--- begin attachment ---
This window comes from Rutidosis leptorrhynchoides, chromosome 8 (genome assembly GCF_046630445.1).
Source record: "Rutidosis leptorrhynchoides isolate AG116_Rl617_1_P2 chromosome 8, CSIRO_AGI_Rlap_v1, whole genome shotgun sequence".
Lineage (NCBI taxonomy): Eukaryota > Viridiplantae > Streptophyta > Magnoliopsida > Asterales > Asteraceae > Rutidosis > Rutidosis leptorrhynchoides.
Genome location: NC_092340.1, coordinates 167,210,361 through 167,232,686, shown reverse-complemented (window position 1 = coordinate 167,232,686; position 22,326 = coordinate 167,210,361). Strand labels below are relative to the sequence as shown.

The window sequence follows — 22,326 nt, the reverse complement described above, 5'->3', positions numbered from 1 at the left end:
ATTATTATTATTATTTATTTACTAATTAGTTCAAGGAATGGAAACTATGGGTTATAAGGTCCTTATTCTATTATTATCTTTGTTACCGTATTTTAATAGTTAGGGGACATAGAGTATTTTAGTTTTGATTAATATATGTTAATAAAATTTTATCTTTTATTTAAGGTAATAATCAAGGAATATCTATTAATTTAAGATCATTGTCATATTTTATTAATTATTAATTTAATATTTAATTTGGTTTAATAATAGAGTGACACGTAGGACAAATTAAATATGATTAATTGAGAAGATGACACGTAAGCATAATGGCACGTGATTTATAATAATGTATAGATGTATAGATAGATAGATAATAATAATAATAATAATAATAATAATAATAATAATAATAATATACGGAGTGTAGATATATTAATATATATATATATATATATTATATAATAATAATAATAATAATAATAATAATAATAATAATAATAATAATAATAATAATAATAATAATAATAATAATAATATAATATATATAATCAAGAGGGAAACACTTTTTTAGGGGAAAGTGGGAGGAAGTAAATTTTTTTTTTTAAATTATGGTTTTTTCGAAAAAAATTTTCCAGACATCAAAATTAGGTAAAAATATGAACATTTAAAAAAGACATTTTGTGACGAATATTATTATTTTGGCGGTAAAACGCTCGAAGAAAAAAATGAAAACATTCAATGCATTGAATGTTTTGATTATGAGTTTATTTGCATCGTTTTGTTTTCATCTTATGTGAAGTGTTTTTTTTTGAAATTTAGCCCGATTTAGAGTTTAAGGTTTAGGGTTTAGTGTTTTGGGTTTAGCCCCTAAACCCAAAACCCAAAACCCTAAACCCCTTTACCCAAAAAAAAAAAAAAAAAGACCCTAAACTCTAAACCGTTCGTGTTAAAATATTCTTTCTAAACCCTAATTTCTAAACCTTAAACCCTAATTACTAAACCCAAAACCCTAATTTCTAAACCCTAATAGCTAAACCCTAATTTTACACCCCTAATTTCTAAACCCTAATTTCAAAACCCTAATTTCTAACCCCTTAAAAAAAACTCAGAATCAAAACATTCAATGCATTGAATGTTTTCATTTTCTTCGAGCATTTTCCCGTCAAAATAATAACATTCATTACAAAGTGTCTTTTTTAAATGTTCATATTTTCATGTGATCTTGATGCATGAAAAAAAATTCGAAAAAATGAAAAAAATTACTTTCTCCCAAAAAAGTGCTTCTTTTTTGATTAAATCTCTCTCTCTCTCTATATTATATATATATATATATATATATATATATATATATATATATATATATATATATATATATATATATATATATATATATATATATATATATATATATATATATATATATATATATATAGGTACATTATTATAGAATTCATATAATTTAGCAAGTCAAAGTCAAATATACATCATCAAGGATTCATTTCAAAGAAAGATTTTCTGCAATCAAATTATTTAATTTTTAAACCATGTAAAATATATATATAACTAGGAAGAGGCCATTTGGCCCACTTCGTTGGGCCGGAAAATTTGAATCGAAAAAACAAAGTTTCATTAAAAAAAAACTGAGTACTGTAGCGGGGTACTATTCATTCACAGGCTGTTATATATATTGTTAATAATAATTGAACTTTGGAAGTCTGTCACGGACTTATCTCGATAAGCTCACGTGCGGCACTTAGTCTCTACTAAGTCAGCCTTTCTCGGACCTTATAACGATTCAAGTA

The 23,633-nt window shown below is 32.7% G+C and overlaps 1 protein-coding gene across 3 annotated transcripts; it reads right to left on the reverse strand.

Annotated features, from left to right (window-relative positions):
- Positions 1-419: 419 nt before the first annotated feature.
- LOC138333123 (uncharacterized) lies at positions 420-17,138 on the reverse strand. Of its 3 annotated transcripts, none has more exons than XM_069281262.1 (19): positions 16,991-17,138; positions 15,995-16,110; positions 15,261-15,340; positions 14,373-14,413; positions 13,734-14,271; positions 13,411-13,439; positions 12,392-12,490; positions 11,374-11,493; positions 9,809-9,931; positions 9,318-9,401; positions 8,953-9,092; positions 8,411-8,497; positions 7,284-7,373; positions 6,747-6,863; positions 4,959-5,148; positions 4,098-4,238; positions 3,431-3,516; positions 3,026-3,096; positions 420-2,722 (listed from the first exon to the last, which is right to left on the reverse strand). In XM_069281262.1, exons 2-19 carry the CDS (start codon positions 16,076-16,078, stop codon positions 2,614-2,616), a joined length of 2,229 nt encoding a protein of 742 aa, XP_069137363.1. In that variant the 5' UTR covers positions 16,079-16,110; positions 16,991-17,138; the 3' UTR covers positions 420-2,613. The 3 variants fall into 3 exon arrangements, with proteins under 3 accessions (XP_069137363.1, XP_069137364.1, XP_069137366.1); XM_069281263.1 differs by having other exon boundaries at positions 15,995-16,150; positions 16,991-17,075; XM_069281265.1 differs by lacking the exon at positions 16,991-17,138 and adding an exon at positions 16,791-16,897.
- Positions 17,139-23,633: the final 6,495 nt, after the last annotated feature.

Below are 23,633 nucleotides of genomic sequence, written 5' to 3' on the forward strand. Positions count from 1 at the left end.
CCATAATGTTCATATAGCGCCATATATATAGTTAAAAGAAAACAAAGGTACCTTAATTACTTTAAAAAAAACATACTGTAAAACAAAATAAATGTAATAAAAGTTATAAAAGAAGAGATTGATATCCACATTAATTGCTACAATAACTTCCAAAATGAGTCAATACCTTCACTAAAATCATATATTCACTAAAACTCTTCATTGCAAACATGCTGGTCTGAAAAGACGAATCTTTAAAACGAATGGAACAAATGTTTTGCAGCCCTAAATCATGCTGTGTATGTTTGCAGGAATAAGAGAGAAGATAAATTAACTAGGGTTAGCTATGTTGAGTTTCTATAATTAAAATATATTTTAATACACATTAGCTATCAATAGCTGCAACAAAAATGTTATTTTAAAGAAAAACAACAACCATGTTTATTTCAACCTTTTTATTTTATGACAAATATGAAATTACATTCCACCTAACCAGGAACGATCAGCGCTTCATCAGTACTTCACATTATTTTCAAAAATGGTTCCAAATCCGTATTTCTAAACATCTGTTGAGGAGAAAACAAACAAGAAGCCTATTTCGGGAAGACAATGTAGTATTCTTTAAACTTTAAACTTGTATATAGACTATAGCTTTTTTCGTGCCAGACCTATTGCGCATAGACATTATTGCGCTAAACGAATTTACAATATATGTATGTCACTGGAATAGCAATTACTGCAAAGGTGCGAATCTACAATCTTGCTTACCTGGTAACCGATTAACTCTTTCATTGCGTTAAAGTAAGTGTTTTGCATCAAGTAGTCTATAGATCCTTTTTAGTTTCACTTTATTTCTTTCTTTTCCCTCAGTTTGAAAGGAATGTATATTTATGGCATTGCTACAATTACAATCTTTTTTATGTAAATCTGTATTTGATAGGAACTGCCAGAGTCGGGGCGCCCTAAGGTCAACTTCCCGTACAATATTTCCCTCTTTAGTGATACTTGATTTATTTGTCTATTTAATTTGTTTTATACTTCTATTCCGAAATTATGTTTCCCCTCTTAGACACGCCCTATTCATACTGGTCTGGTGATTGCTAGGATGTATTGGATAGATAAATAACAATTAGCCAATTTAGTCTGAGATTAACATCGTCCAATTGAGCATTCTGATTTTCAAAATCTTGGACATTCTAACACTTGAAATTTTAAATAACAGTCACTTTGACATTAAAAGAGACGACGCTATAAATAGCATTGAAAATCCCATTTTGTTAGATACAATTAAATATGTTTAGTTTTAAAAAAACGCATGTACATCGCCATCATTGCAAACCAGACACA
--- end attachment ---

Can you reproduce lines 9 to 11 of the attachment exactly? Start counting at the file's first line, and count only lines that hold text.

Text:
- Positions 1-419: 419 nt before the first annotated feature.
- LOC138333123 (uncharacterized) lies at positions 420-17,138 on the reverse strand. Of its 3 annotated transcripts, none has more exons than XM_069281262.1 (19): positions 16,991-17,138; positions 15,995-16,110; positions 15,261-15,340; positions 14,373-14,413; positions 13,734-14,271; positions 13,411-13,439; positions 12,392-12,490; positions 11,374-11,493; positions 9,809-9,931; positions 9,318-9,401; positions 8,953-9,092; positions 8,411-8,497; positions 7,284-7,373; positions 6,747-6,863; positions 4,959-5,148; positions 4,098-4,238; positions 3,431-3,516; positions 3,026-3,096; positions 420-2,722 (listed from the first exon to the last, which is right to left on the reverse strand). In XM_069281262.1, exons 2-19 carry the CDS (start codon positions 16,076-16,078, stop codon positions 2,614-2,616), a joined length of 2,229 nt encoding a protein of 742 aa, XP_069137363.1. In that variant the 5' UTR covers positions 16,079-16,110; positions 16,991-17,138; the 3' UTR covers positions 420-2,613. The 3 variants fall into 3 exon arrangements, with proteins under 3 accessions (XP_069137363.1, XP_069137364.1, XP_069137366.1); XM_069281263.1 differs by having other exon boundaries at positions 15,995-16,150; positions 16,991-17,075; XM_069281265.1 differs by lacking the exon at positions 16,991-17,138 and adding an exon at positions 16,791-16,897.
- Positions 17,139-23,633: the final 6,495 nt, after the last annotated feature.